Early Veterinary Activities at Virginia Polytechnic Institute, 1870s - 1920s; The Rise and Fall of Virginia's State-Controlled Veterinary Complex

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Virginia Tech


Veterinary activities at VPI between 1872 and 1959 established the Blacksburg institution as the center of Virginia's veterinary education long before the opening of the Virginia-Maryland Regional College of Veterinary Medicine in 1980. This thesis traces the lineage of VPI's veterinary medicine program back to the inception of the institution, locates VPI's contribution to veterinary medicine within the State of Virginia and nationally, and puts all these developments within the general historical context of the role of land-grant agricultural colleges in the development of veterinary medicine. The organization of veterinary activities of the state of Virginia took the form of a veterinary complex, its four main components of education, research, dissemination of veterinary knowledge, and prevention and control of livestock disease located in the late nineteenth and early twentieth centuries on the VPI campus in Blacksburg. This complex--taken as a whole--functioned as the primary actor in the veterinary network in Virginia--along with other veterinary institutions and offices that existed off- campus. The neglected history of early veterinary research and education in Virginia is important, because it clearly establishes these early veterinary activities at VPI as laying the groundwork for the establishment of the VMRCVM in 1980 and it shows why the VMRCVM was established at VPI (now referred to as Virginia Tech).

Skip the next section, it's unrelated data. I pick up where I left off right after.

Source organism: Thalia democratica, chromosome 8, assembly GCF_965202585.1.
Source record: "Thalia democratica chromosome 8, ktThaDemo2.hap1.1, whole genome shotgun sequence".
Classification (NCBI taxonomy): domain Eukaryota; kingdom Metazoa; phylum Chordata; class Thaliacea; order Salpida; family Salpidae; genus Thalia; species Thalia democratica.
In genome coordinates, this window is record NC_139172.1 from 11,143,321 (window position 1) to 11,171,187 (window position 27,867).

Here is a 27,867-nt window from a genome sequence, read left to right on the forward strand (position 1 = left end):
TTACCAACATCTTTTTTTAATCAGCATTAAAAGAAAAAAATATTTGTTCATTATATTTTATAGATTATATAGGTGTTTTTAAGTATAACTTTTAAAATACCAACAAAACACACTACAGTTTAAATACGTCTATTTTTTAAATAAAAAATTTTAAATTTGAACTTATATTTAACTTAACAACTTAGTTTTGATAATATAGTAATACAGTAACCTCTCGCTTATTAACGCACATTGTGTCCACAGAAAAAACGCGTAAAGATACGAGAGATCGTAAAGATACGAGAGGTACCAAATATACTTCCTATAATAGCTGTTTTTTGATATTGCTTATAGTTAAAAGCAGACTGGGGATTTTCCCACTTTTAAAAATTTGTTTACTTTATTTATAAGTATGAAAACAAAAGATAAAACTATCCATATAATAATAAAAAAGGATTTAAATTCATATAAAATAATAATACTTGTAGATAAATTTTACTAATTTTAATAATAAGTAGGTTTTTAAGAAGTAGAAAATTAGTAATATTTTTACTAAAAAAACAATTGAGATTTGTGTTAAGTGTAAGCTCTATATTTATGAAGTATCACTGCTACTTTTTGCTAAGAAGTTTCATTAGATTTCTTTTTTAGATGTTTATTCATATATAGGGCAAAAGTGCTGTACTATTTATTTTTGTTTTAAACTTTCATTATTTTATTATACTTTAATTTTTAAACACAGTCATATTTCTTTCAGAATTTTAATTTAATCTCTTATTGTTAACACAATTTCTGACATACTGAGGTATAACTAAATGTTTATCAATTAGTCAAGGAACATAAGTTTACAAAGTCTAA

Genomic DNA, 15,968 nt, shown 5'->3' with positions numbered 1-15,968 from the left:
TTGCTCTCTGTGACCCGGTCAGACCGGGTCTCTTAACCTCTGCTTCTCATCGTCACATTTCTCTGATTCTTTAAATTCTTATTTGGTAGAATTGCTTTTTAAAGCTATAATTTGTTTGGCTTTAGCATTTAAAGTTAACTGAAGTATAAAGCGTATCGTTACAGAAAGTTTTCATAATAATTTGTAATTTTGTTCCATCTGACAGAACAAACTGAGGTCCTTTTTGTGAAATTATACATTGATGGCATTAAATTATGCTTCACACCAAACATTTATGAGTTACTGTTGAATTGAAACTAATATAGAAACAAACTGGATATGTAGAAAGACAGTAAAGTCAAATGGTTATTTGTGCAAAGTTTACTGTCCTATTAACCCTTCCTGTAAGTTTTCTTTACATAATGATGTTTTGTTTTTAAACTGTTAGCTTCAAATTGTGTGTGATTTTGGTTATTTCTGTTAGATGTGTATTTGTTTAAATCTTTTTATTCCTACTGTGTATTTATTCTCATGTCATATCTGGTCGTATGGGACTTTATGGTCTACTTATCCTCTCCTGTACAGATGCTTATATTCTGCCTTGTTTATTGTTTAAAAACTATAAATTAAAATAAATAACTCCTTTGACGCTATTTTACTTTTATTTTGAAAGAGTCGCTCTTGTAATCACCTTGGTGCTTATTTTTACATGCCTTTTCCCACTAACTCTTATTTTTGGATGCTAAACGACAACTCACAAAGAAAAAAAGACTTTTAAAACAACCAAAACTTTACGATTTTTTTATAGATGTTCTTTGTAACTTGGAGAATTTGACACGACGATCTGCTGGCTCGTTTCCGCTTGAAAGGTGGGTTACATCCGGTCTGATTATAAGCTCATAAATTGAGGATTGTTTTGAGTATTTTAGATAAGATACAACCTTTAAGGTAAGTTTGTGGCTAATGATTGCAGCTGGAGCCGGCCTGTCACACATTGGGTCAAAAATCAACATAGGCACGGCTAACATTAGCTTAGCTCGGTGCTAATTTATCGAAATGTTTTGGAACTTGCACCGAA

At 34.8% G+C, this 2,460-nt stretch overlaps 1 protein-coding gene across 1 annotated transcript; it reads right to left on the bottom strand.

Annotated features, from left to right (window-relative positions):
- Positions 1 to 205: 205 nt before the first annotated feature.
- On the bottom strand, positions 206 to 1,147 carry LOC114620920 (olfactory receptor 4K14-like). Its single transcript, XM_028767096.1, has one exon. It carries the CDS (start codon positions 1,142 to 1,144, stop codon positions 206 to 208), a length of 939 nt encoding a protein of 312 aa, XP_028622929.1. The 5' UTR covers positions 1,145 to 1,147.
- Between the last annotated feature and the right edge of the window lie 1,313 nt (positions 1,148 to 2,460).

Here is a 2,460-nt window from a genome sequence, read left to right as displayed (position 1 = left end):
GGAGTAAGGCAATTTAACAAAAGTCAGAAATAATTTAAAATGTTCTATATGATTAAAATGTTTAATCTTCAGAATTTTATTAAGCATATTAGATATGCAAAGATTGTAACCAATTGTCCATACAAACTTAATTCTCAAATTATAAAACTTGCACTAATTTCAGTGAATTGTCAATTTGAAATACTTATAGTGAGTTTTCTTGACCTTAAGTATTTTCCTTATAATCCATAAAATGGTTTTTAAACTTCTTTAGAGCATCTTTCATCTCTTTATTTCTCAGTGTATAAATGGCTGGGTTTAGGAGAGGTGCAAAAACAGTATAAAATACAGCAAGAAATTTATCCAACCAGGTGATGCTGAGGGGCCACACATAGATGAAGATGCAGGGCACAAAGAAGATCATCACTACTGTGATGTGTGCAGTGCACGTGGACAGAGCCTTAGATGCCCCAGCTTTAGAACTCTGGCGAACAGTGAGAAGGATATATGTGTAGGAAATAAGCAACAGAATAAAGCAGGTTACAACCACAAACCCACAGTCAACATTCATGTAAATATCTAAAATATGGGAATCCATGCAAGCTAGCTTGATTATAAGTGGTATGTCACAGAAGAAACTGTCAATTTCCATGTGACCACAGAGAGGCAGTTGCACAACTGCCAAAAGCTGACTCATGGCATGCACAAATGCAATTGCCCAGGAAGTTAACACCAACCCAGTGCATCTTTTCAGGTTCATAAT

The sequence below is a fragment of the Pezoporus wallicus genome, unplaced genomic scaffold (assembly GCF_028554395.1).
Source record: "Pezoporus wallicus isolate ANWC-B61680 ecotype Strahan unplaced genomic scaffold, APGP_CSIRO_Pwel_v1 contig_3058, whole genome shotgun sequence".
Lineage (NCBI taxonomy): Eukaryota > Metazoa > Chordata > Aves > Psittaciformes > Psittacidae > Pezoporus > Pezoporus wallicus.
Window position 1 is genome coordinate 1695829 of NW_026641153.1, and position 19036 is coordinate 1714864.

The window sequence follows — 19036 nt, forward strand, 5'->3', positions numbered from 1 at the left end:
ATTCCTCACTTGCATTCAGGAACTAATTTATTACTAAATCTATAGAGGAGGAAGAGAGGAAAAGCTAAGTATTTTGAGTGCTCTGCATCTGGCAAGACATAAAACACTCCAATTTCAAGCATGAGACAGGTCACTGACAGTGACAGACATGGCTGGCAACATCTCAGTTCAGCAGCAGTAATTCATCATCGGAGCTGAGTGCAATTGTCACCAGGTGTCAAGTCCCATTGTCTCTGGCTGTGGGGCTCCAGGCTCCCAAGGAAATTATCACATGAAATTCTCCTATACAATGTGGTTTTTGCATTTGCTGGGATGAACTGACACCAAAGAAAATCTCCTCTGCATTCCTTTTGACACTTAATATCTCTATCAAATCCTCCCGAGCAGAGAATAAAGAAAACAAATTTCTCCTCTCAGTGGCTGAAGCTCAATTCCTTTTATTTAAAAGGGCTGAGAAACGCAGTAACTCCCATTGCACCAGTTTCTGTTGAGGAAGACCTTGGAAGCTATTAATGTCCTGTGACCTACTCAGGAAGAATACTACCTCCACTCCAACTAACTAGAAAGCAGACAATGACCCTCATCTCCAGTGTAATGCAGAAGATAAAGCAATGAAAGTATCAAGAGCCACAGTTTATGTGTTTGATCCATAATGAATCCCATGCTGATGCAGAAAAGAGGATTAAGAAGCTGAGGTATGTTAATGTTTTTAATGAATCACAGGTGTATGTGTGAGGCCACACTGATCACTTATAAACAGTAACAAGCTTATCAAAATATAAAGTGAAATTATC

dairy herd, Ellzey, disease, outbreaks, black leg